Everyone has great ideas when it comes to designing development projects or policies.
At the drawing board, and with a bit of ideological support, an abundance of ideas are born that could easily improve countless lives. However, these ideas, while sound in theory, don´t always work. If only there was a time machine to take us to the future to verify the effectiveness of our projects and policies before implementation.
In the British TV show “Doctor Who”, which has been running for over 50 years (talk about an effective intervention!), the main character travels through time and space in a device called the Tardis. With a Tardis, our projects would certainly reach 100% of their development goals and we would be the super champions of development effectiveness.
Unfortunately, economists don’t have such a device. Instead we have economic theory and empirical methods to validate some of our theories and anticipate the results of our projects. Among them are impact evaluations.
In a nutshell, impact evaluations measure the results of an intervention for a certain group of people. The methodologies frequently used identify changes in any relevant dimension in the population that benefits from an intervention and compares them to a group of people (preferably identical) that did not receive it. This is a way to differentiate ideas that work from the ones that don’t.
However, as economists love to say, there is no free lunch. Impact evaluations, like most activities that are intensive in data collection and analysis, can be expensive. That’s why it is necessary to use them strategically in activities where it is of particular relevance to enhance accountability (large and very visible projects), where there are notable knowledge gaps, and to evaluate if pilot projects are worth scaling up.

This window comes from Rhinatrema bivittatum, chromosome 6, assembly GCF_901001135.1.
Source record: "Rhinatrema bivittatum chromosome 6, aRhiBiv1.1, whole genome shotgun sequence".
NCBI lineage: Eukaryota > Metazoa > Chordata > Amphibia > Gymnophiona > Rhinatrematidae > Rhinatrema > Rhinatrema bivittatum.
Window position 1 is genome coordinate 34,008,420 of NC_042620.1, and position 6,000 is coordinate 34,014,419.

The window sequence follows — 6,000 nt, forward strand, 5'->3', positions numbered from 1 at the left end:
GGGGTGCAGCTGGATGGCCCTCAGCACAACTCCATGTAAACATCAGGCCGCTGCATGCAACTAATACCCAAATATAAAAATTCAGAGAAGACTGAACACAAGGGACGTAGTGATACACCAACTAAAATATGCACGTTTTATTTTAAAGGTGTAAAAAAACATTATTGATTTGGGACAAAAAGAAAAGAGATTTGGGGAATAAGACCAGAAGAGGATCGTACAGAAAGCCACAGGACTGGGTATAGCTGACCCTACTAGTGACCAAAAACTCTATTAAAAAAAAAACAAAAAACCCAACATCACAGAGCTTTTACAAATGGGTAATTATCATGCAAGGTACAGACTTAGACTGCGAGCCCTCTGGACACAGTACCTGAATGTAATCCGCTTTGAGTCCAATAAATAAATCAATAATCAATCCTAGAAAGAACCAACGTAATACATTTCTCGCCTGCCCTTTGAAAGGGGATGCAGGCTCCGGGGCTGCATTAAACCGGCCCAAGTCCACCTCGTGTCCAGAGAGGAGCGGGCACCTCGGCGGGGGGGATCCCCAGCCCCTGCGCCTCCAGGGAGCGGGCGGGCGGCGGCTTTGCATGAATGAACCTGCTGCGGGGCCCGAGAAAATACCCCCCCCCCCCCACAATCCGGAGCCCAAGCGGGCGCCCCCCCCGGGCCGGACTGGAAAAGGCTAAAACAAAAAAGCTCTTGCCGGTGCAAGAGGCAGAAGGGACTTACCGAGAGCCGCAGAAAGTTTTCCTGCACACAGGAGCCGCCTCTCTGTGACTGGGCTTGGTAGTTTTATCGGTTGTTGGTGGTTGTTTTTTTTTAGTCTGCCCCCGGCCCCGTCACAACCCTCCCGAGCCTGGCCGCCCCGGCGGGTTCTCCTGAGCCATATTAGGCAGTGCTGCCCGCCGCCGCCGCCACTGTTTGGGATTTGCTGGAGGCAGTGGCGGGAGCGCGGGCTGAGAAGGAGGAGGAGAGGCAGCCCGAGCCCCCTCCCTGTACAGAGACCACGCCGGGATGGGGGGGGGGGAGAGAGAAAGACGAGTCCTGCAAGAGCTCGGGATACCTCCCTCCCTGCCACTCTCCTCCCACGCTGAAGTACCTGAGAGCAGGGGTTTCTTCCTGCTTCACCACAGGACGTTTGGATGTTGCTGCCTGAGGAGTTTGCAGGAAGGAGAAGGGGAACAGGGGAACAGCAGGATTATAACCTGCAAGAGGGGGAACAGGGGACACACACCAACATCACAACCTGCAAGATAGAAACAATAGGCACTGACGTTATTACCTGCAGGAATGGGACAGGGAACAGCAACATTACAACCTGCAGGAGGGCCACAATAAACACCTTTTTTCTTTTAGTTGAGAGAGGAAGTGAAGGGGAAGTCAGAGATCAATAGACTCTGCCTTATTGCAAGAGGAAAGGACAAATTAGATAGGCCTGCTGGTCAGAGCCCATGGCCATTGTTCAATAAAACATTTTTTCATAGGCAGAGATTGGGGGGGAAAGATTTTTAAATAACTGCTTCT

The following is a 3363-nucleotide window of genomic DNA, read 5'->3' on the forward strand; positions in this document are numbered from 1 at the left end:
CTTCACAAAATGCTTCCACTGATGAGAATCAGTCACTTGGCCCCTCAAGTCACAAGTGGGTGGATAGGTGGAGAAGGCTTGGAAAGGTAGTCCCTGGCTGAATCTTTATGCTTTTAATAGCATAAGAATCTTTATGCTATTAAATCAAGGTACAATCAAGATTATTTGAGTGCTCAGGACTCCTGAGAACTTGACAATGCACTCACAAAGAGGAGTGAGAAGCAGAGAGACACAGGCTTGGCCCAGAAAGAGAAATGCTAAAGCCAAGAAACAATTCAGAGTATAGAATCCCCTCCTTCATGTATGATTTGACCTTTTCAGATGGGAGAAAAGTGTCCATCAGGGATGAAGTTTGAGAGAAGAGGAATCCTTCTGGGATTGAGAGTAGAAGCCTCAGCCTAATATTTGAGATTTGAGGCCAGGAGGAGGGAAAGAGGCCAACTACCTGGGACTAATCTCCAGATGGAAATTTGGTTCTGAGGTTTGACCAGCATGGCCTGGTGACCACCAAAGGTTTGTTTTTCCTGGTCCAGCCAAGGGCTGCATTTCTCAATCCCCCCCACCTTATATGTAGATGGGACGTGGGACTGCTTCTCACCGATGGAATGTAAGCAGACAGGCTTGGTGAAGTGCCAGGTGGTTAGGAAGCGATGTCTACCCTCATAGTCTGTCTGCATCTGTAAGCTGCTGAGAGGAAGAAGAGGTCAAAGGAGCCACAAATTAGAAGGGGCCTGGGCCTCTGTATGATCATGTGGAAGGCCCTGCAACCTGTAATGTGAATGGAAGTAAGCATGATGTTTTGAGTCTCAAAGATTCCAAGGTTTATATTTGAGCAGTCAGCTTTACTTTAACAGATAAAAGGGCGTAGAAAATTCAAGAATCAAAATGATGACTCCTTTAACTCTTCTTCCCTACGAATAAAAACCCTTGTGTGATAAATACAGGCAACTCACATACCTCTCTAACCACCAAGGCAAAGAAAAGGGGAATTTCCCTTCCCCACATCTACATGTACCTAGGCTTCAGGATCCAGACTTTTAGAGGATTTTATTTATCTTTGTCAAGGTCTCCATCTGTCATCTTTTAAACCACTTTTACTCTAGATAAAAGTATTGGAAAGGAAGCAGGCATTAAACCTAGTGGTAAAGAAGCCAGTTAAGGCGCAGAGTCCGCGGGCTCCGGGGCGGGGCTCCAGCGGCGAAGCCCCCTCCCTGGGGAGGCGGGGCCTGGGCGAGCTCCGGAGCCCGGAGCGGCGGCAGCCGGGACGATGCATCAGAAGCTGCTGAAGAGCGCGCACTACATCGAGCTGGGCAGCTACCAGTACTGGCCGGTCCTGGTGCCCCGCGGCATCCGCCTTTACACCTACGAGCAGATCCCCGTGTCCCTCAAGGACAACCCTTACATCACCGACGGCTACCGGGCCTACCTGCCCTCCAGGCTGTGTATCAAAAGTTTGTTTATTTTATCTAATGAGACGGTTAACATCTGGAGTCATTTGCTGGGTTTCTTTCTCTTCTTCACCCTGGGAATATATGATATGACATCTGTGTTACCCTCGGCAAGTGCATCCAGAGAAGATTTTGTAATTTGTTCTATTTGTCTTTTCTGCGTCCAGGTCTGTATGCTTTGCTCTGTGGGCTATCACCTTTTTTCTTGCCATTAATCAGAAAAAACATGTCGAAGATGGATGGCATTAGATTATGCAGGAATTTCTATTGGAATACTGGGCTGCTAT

In the last five years the IDB started nearly 150 impact evaluations in different areas. Some of them have been finished and show interesting lessons that can increase the Bank’s development effectiveness. Among them are evaluations that provide evidence on the effectiveness of projects that could be used to nurture similar discussions in other countries.
The IDB´s recently published annual report, “Development Effectiveness Overview,” highlights these lessons.
For example, a recent evaluation of an employment program in Mexico shows the benefits of properly designing programs that increase formal employment and worker’s income. These evaluations are useful instruments that contribute to the policy debate in other countries, eventually providing a starting point for similar projects elsewhere.
Other evaluations allow us to verify if certain interventions are in fact, reaching their intended development goals. For instance, a frequent intervention is to provide loans to SMEs through a country’s development banks.
This is a common practice, but there is little evidence of its effectiveness. A set of evaluations carried out with Bancoldex, a Colombian development bank, has helped to close the knowledge gap by showing that these types of loans increase employment, productivity, investment, and income in the SMEs that receive them.
While we do not have a time machine like the Tardis that would allow us to be completely certain on the impact of our work, we do have increasingly reliable instruments to guide us through the world of development effectiveness.